From this house to Parcel 2

Brussels, 1902, by Ernest Delune for Clas Grüner Sterner with Art Nouveau embellishment. (Wikipedia)

As I begin to write, I have no idea where the house above is located. America? Europe? I have asked the instigator of a very brief conversation on an online list serv where it is. The conversation went: “Why can’t we design houses like this today?” His interlocutor replied, “Because we are architecturally illiterate.”

Actually, the man who answered is largely correct, if by “we” is meant architects and planners, their professional organizations, commissions and other bodies that oversee local development processes, the men and women who populate the boards and staffs of those bodies, the major corporate construction, real-estate and development corporations, and just about everyone else involved in providing Americans (and others) with their built environments.

All of those people are stricken with what might be called reality dysphoria, a term that arises from gender dysphoria (confusion about whether one is a man or a woman) and can apply to almost all institutions in America today, but which for our purposes might be shape-shifted to place dysphoria, or place dystopia, to riff off a 2018 book title by James Stevens Curl. Most professions have suffered it for several years, possibly a decade. Architecture and planning have suffered from place dysphoria for a century or more, far longer than any other profession.

Which brings us to the meeting of the Fox Point Neighborhood Association held this evening to discuss the design for Parcel 2, on the east side of the Providence River in the so-called Innovation District. The building that planners have in mind is a residential complex of six stories. Apart from its apparently acceptable ugliness – not just to the planners but the neighbors – the structure would wall off the Providence River from the Fox Point neighborhood. The neighbors have called politely for the planners to listen to suggestions to amend the design – such as make it a story or two shorter – and the planners have agreed to listen.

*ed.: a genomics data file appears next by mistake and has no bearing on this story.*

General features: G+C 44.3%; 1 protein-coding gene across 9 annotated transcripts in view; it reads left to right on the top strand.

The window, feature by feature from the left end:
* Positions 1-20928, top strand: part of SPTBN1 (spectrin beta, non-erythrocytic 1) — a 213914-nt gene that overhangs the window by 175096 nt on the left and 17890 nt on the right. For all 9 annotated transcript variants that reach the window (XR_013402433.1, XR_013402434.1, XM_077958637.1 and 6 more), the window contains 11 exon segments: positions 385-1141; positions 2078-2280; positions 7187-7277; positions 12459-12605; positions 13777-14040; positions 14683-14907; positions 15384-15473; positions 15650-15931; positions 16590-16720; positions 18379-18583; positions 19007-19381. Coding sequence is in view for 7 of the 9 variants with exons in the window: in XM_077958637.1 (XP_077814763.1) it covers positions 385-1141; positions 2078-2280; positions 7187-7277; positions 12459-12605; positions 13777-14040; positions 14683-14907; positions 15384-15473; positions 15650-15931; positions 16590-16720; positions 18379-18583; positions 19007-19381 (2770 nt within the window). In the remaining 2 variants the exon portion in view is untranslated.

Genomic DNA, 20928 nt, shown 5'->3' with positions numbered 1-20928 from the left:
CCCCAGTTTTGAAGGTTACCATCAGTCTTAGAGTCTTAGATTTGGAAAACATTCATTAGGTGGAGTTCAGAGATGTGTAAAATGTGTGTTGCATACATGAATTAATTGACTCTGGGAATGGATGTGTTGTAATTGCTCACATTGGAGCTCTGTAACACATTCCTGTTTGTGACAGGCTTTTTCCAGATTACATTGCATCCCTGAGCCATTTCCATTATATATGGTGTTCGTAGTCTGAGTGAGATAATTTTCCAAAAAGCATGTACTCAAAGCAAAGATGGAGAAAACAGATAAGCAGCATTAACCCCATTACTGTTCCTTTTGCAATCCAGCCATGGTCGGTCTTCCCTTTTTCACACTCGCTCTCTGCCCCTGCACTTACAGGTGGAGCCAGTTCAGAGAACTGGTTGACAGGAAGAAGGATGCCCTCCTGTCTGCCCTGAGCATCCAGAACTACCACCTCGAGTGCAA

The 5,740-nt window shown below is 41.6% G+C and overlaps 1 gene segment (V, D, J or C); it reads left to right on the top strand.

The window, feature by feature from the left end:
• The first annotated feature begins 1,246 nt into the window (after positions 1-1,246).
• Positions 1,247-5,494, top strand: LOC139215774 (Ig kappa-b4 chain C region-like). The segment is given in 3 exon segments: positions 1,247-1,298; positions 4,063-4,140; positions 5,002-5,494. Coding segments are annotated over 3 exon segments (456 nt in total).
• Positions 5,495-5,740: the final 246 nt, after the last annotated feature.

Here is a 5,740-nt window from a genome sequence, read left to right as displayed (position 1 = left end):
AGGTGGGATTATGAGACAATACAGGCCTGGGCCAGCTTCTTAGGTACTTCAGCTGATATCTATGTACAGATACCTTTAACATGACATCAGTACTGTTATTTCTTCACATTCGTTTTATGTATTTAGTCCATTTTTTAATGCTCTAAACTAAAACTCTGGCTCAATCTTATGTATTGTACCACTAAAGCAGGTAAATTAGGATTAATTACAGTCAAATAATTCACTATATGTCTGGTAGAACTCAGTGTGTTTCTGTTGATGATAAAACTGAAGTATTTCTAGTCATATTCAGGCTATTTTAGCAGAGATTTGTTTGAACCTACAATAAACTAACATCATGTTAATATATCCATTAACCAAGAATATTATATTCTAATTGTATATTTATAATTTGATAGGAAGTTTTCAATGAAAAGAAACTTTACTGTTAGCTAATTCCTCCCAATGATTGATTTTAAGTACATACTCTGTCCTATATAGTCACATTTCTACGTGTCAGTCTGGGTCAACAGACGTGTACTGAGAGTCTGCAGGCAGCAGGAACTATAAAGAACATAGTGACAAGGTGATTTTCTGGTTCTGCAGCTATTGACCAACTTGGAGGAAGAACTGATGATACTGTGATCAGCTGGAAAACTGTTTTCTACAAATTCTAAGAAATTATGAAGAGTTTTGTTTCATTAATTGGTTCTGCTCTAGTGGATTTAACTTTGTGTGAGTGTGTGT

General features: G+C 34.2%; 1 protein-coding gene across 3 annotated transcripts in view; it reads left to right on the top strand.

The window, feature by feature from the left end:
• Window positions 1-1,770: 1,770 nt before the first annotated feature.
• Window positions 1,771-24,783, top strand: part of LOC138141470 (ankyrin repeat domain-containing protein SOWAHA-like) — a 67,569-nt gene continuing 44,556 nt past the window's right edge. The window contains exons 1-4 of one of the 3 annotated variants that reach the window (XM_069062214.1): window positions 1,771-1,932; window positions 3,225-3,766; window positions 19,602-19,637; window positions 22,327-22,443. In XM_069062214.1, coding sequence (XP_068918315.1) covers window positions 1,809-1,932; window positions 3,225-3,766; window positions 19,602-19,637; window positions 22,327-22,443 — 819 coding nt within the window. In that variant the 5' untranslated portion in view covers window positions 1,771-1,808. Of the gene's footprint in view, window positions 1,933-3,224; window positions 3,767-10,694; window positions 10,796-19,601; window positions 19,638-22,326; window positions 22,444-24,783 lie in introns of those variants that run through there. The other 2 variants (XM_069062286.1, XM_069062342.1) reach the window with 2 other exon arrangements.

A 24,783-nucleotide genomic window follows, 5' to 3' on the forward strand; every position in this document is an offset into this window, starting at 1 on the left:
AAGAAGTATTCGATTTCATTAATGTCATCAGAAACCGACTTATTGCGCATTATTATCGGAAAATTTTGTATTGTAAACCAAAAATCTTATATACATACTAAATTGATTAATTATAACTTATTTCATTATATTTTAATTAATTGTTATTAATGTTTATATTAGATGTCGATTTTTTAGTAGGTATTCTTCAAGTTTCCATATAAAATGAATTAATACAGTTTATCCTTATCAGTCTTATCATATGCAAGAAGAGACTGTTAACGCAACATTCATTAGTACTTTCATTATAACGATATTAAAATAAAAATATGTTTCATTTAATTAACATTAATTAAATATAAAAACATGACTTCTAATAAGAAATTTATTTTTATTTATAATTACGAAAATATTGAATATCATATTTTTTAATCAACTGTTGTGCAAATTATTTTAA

Sharon Steele is a boffo and outspoken local real-estate agent and member of the Jewelry District Association. The Jewelry District is where most of the ugly new buildings have been erected so far in the Innovation District. She told the FPNA this evening, correctly, that the I-195 Redevelopment District Commission has never in its decade of existence listened to any criticism from outsiders or taken any steps in response to criticism. She cites the fact that there are no architects or planners on the commission.

But if there were, the situation would be even worse.

Maybe she has some idea what kind of force she and the locals are up against. Architects and planners have all been taught to dislike and distrust architecture like the townhouse pictured above. Their careers are successful or not based on whether they drink the modernist Kool Aid. Are they going to take seriously anyone who wants to lop two stories off a six-story building? Unlikely. And if they did, and if the building were four stories instead of six stories tall, what difference would it make?

Neighborhood groups, filled with the best of very good intentions, play along with the developers, are routinely routed, and learn to take it like a man. Even the victorious planners and the owners of the new carbuncles learn to take it like a man. To quote Tom Wolfe in From Our House to Bauhaus: They just take “that bracing slap across the mouth, that reprimand for the fat on one’s bourgeois soul known as modern architecture”:

And why? They can’t tell you. They look up at the barefaced buildings they have bought, those great hulking structures they hate so thoroughly, and they can’t figure it out themselves. It makes their heads hurt.